(Laughs) If I was interviewing the Cardinals I’d be terrified...
You’ve published more than 50 novels, including ‘Peter and the Starcatchers,’ which you co-authored with humor writer Dave Barry, and the popular ‘Kingdom Keepers’ series. What made you decide to become a writer?
Well Dave Barry’s answer is that he and I had no useful talents. I think my answer would be that I’ve always had a bit of the storyteller bug in me. I started writing short stories when I was 10; I’m sure they were atrocious! I laid off in high school & college because I didn’t have time. Then I started on the road as a singer/songwriter, and later as a writer. It was just something I really loved. Even now, if I was working for a big company I think I’d be writing on weekends. I just really love telling stories.
Do you have any tips you’d like to share for children who are interested in writing?
I literally go into schools and give writing workshops, I have so many tips, but I think the two easiest are, if you’re writing fiction, make sure you have a beginning, middle and end even before you start. It sounds obvious, but it’s really the hardest part. Also, if you’re serious about writing, schedule some part of a day or week where you’re going to do nothing but write; turn off the phone and internet and do nothing but write. Usually that will at least get you to a finished story that you can rewrite. It turns out they don’t pay us to write; they pay us to rewrite.
What’s the biggest misconception about being a writer?
I think that follows on the last question; there’s at least a belief that writers write a book, turn it in and it’s published. Of the 50 plus books I’ve written, I’ve never had one that didn’t get rewritten at least four times.
My kids love the level of detail in your books. Can you tell us a little about the research that goes into writing a novel?
Really early on, I realized that the more believable your novel is, even if it’s fantasy, the less likely it is that the reader is going to throw it across the room. I spend a lot of time gathering as much fact as I can, and then keeping notes on my research experience and really trying to put my characters into my experience. For instance, in the first ‘Kingdom Keepers’ book, there’s a scene set in Small World—that actually happened to me. I was in there alone with an Imagineer, it was spooky as heck, and two of the dolls moved! I literally jumped out of my seat, and ended up writing that chapter. But that was really from personal experience. Two of those dolls did move! They were in Europe—I think they were either German or French. Of course the guy I was with told me I was nuts, but I’m telling you, they stepped forward...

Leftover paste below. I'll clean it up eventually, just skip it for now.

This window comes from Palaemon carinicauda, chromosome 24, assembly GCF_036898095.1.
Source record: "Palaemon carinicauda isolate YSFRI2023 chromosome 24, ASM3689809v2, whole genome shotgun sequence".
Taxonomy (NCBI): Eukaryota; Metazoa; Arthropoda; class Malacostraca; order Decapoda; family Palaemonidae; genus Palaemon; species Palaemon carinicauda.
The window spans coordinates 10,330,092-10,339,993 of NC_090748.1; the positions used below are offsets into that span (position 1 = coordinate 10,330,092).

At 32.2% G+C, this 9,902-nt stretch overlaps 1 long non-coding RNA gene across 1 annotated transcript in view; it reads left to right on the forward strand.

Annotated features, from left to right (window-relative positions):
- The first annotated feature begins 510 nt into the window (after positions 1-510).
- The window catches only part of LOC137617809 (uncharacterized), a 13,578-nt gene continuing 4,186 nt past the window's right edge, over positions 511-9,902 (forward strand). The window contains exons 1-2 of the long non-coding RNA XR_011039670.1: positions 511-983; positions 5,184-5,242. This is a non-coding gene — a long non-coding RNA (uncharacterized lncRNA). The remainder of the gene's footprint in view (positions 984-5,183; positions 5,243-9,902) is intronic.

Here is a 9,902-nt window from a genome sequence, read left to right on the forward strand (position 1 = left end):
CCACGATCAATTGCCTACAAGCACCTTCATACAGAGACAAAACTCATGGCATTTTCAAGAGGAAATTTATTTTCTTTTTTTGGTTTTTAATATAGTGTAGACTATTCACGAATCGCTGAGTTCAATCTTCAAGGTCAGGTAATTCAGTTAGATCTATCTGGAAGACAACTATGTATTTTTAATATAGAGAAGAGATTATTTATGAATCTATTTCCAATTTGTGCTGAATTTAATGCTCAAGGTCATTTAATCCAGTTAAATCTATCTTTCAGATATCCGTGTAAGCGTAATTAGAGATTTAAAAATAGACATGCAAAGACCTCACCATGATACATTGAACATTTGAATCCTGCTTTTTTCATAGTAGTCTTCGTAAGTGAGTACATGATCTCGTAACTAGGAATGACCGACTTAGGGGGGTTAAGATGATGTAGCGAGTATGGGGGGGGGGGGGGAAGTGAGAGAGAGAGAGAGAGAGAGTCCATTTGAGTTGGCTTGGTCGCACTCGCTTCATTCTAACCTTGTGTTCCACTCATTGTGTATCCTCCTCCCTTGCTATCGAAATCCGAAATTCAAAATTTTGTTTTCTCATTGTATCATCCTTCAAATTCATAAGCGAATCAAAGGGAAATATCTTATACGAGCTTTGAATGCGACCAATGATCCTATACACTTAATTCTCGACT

You mentioned the ‘It’s A Small World’ scene in the first ‘Kingdom Keepers’ book—it’s among the most memorable scenes I’ve ever read in a book! It’s very creative!
(Laughs) It’s not creative! It’s based on personal experience!
It takes a unique mind to take that experience and create this amazing story! What’s it like to spend a day in a Disney park with you?
Spending an early morning is interesting. I’ve been in the parks 28 to 30 times before they open, if you include the trips on the Disney ships. I’m allowed to see things other people don’t see. Disney is extremely generous; they let me see things I shouldn’t see. I’m lucky. None of this would have been possible without the Imagineers.